If you’re a pet owner, particularly a female, then you need to be aware of the signs and symptoms that tell you about the animal being pregnant. In this article we discuss how to detect canine pregnancy and what to do when your pet dog’s pregnancy is confirmed.
Here is some background information that you’ll find useful. A dog’s heat cycle can be of up to 20 days.
The gestation cycle can be broken into four stages –
The female dog experiences vaginal bleeding and swelling for duration of 7-10 days; this stage is known as pro-estrus and is the first stage. It attracts the attention of male dogs but the female does not appear to be too keen at this point in time.
During the second phase termed estrus, the female allows the males to mate and this is when pregnancy can occur.
The third and fourth stages are diestrus and anestrus, respectively. During these stages the female dog is completely unreceptive to any overtures by the male. Together these two stages can last for 50 to 60 days. A dog can have up to two litters in a year.
Here’s how to tell if your dog is pregnant. Here are some of the signs that your female dog may be pregnant.
• The dog may experience “morning sickness”; nausea and vomiting. This stage lasts for the first 2-3 weeks of a pregnancy. It may experience mood swings.
• The animal may experience a loss of appetite and lose a little weight; this phenomenon too lasts for 2-3 weeks.
• There may be a lack of activity and general lethargy about the dog’s demeanor.
• Your pet dog’s nipples will appear big, as the delivery date approaches, the animal’s breasts will start producing milk.
• Also by the end of the 60-day gestation period, the dog will either begin to seek more attention or keep distance from you; it depends upon her intrinsic disposition. But as a generalization, pregnant dogs do seek affection from their pet parents.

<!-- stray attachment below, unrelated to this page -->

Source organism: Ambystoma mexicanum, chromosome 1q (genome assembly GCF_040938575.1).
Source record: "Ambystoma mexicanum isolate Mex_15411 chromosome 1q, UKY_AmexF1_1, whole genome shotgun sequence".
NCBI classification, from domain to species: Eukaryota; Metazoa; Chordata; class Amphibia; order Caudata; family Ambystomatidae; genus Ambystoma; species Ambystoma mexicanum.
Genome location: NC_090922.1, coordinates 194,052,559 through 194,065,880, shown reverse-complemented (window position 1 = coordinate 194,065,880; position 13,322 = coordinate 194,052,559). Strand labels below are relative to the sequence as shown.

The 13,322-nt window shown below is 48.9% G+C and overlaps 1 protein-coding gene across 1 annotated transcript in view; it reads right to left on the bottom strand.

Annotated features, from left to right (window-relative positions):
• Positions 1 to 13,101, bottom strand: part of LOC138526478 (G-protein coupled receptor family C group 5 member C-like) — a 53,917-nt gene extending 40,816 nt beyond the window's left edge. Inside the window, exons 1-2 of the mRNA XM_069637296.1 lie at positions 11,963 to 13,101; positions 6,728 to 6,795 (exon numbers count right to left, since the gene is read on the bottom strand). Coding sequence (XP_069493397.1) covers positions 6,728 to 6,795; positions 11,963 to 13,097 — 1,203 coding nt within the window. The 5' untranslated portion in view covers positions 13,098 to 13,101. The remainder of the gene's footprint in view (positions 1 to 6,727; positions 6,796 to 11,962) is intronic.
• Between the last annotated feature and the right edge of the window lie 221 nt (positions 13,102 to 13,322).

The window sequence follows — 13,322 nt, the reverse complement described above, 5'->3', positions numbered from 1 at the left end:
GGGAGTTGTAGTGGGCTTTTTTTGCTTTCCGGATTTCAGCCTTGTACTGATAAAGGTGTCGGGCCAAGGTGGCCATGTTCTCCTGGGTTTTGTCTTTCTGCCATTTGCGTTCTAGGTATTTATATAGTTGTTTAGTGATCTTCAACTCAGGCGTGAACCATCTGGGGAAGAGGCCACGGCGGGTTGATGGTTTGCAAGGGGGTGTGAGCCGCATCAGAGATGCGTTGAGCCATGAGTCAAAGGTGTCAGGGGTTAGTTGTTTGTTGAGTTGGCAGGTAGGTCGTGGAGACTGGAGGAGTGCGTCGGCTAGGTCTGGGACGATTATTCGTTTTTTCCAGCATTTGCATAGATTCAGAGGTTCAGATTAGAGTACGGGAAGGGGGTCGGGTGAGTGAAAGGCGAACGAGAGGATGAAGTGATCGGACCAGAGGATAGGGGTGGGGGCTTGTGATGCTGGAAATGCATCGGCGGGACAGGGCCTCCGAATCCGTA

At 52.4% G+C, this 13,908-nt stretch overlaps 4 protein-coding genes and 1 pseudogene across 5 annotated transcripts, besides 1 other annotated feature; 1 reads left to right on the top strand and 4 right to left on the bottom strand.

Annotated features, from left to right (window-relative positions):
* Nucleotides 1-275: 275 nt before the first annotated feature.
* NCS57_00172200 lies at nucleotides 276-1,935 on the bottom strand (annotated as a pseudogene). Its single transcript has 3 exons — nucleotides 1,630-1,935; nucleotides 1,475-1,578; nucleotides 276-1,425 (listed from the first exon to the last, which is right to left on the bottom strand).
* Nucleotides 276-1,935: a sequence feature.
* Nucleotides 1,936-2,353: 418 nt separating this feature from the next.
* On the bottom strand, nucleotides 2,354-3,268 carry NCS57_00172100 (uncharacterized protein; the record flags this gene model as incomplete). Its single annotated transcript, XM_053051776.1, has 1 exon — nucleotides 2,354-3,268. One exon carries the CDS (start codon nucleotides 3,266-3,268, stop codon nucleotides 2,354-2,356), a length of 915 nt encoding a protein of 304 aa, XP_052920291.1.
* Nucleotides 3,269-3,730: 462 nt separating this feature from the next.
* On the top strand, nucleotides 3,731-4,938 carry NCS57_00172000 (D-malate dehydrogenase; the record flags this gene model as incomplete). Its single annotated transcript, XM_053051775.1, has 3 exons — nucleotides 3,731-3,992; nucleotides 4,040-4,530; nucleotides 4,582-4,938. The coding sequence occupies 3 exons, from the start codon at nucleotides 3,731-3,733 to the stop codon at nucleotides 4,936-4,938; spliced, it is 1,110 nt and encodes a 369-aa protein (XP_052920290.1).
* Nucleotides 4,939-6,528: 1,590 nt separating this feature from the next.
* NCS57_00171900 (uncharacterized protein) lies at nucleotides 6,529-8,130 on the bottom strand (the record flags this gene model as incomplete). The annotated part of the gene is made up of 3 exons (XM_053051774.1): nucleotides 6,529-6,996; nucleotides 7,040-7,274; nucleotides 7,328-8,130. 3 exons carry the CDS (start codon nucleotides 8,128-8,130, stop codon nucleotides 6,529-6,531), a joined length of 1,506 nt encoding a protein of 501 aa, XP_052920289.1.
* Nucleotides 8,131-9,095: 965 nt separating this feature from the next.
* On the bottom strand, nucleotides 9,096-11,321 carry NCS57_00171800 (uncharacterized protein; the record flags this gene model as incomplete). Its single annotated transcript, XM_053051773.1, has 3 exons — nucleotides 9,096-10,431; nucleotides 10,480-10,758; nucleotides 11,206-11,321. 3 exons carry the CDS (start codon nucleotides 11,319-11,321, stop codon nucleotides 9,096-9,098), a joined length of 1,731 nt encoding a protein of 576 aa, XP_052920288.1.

It is important to note that the surest way to confirm a pregnancy is to take your dog to a vet. This is because each of the above symptoms can also indicate a totally different condition. For example, sustained nausea and vomiting may also be a symptom of an illness.
Three weeks after conceiving, the dog’s blood shows presence of the compound Relaxin; so a blood test is one of the ways a vet can detect pregnancy.
25 days into the pregnancy, the vet can hear the puppies’ heartbeat via stethoscope. And after 45 days, the puppies will show up in X-rays.
Do not give supplements to the dog without consulting a vet. Monitor her temperature for a week before due date; the normal temperature range for dogs is 100 – 102.5 Fahrenheit. If you detect a drop in temperature, it may indicate that the dog is set to go into labor.
Give the mother and her puppies secluded space in the house. You can give them a whelping box which has sides high enough so as to not allow puppies to climb out. Cover the box floor with padding and see that it stays clean.
Feed the mother a nutritious diet and keep an eye on her health; the health of the puppies is totally dependent on how healthy and invigorated the mother stays.